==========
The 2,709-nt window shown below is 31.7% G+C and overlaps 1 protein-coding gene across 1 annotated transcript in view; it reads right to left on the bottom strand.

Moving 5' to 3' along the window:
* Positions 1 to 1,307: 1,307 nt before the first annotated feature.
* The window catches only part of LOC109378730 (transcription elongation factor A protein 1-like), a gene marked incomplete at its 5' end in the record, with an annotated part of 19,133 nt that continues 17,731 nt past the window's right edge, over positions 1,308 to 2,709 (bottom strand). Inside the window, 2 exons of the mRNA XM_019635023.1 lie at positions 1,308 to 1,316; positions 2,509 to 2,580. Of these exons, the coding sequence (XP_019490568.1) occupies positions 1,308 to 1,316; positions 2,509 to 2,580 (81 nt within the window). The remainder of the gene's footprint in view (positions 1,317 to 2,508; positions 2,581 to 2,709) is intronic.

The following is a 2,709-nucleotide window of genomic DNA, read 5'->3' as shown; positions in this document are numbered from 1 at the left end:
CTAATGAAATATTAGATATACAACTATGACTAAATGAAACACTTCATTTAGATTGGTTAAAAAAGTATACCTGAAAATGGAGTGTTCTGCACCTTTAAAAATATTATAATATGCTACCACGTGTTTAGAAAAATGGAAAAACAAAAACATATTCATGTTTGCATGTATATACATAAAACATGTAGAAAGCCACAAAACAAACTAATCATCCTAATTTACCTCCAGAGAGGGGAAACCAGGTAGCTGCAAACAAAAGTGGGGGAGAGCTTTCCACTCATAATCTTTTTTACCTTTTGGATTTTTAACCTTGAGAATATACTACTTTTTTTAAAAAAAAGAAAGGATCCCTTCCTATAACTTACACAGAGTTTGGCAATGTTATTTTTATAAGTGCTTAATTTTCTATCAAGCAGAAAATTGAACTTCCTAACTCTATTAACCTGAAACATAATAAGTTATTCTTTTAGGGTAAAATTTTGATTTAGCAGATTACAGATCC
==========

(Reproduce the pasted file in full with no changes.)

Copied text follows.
The 2,709-nt window shown below is 31.7% G+C and overlaps 1 protein-coding gene across 1 annotated transcript in view; it reads right to left on the bottom strand.

Moving 5' to 3' along the window:
* Positions 1 to 1,307: 1,307 nt before the first annotated feature.
* The window catches only part of LOC109378730 (transcription elongation factor A protein 1-like), a gene marked incomplete at its 5' end in the record, with an annotated part of 19,133 nt that continues 17,731 nt past the window's right edge, over positions 1,308 to 2,709 (bottom strand). Inside the window, 2 exons of the mRNA XM_019635023.1 lie at positions 1,308 to 1,316; positions 2,509 to 2,580. Of these exons, the coding sequence (XP_019490568.1) occupies positions 1,308 to 1,316; positions 2,509 to 2,580 (81 nt within the window). The remainder of the gene's footprint in view (positions 1,317 to 2,508; positions 2,581 to 2,709) is intronic.

The following is a 2,709-nucleotide window of genomic DNA, read 5'->3' as shown; positions in this document are numbered from 1 at the left end:
CTAATGAAATATTAGATATACAACTATGACTAAATGAAACACTTCATTTAGATTGGTTAAAAAAGTATACCTGAAAATGGAGTGTTCTGCACCTTTAAAAATATTATAATATGCTACCACGTGTTTAGAAAAATGGAAAAACAAAAACATATTCATGTTTGCATGTATATACATAAAACATGTAGAAAGCCACAAAACAAACTAATCATCCTAATTTACCTCCAGAGAGGGGAAACCAGGTAGCTGCAAACAAAAGTGGGGGAGAGCTTTCCACTCATAATCTTTTTTACCTTTTGGATTTTTAACCTTGAGAATATACTACTTTTTTTAAAAAAAAGAAAGGATCCCTTCCTATAACTTACACAGAGTTTGGCAATGTTATTTTTATAAGTGCTTAATTTTCTATCAAGCAGAAAATTGAACTTCCTAACTCTATTAACCTGAAACATAATAAGTTATTCTTTTAGGGTAAAATTTTGATTTAGCAGATTACAGATCC